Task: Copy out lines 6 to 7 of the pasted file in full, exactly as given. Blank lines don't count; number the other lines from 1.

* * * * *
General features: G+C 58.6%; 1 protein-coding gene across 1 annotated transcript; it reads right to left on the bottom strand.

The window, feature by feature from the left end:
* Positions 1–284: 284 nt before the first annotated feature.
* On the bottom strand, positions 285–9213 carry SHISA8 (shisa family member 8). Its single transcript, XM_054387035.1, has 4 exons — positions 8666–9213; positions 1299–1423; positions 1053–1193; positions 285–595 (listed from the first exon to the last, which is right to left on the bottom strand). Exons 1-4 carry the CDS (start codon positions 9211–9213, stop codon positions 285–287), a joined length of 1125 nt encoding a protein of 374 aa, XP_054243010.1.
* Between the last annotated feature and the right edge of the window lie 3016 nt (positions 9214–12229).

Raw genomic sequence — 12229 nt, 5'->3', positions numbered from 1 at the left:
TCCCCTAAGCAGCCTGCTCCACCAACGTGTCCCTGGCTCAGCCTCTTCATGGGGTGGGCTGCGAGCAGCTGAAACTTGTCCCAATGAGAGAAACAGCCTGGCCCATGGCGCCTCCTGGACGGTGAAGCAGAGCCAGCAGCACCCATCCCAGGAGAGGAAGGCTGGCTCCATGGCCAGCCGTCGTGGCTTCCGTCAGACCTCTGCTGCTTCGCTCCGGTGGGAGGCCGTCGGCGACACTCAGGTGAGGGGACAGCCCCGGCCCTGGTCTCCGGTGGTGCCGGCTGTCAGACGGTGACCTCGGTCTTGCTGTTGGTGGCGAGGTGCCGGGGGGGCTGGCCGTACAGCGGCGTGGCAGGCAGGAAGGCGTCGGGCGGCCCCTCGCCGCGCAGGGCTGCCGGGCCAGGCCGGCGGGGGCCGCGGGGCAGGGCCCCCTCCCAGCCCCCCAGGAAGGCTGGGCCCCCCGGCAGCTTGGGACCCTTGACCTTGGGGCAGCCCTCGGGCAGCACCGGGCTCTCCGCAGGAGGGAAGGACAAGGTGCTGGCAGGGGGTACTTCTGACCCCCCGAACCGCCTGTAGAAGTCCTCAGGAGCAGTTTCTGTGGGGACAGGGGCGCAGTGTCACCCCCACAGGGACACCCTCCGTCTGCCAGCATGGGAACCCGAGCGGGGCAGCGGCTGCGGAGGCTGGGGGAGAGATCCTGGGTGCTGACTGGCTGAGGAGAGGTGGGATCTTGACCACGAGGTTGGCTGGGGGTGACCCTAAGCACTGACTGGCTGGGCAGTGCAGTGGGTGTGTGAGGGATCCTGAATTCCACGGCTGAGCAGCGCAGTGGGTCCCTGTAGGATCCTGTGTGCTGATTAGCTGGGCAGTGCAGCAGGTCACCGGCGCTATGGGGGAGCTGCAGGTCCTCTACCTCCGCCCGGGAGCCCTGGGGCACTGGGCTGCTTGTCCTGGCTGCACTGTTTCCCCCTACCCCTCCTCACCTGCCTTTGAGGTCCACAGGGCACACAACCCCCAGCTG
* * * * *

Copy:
Raw genomic sequence — 12229 nt, 5'->3', positions numbered from 1 at the left:
TCCCCTAAGCAGCCTGCTCCACCAACGTGTCCCTGGCTCAGCCTCTTCATGGGGTGGGCTGCGAGCAGCTGAAACTTGTCCCAATGAGAGAAACAGCCTGGCCCATGGCGCCTCCTGGACGGTGAAGCAGAGCCAGCAGCACCCATCCCAGGAGAGGAAGGCTGGCTCCATGGCCAGCCGTCGTGGCTTCCGTCAGACCTCTGCTGCTTCGCTCCGGTGGGAGGCCGTCGGCGACACTCAGGTGAGGGGACAGCCCCGGCCCTGGTCTCCGGTGGTGCCGGCTGTCAGACGGTGACCTCGGTCTTGCTGTTGGTGGCGAGGTGCCGGGGGGGCTGGCCGTACAGCGGCGTGGCAGGCAGGAAGGCGTCGGGCGGCCCCTCGCCGCGCAGGGCTGCCGGGCCAGGCCGGCGGGGGCCGCGGGGCAGGGCCCCCTCCCAGCCCCCCAGGAAGGCTGGGCCCCCCGGCAGCTTGGGACCCTTGACCTTGGGGCAGCCCTCGGGCAGCACCGGGCTCTCCGCAGGAGGGAAGGACAAGGTGCTGGCAGGGGGTACTTCTGACCCCCCGAACCGCCTGTAGAAGTCCTCAGGAGCAGTTTCTGTGGGGACAGGGGCGCAGTGTCACCCCCACAGGGACACCCTCCGTCTGCCAGCATGGGAACCCGAGCGGGGCAGCGGCTGCGGAGGCTGGGGGAGAGATCCTGGGTGCTGACTGGCTGAGGAGAGGTGGGATCTTGACCACGAGGTTGGCTGGGGGTGACCCTAAGCACTGACTGGCTGGGCAGTGCAGTGGGTGTGTGAGGGATCCTGAATTCCACGGCTGAGCAGCGCAGTGGGTCCCTGTAGGATCCTGTGTGCTGATTAGCTGGGCAGTGCAGCAGGTCACCGGCGCTATGGGGGAGCTGCAGGTCCTCTACCTCCGCCCGGGAGCCCTGGGGCACTGGGCTGCTTGTCCTGGCTGCACTGTTTCCCCCTACCCCTCCTCACCTGCCTTTGAGGTCCACAGGGCACACAACCCCCAGCTG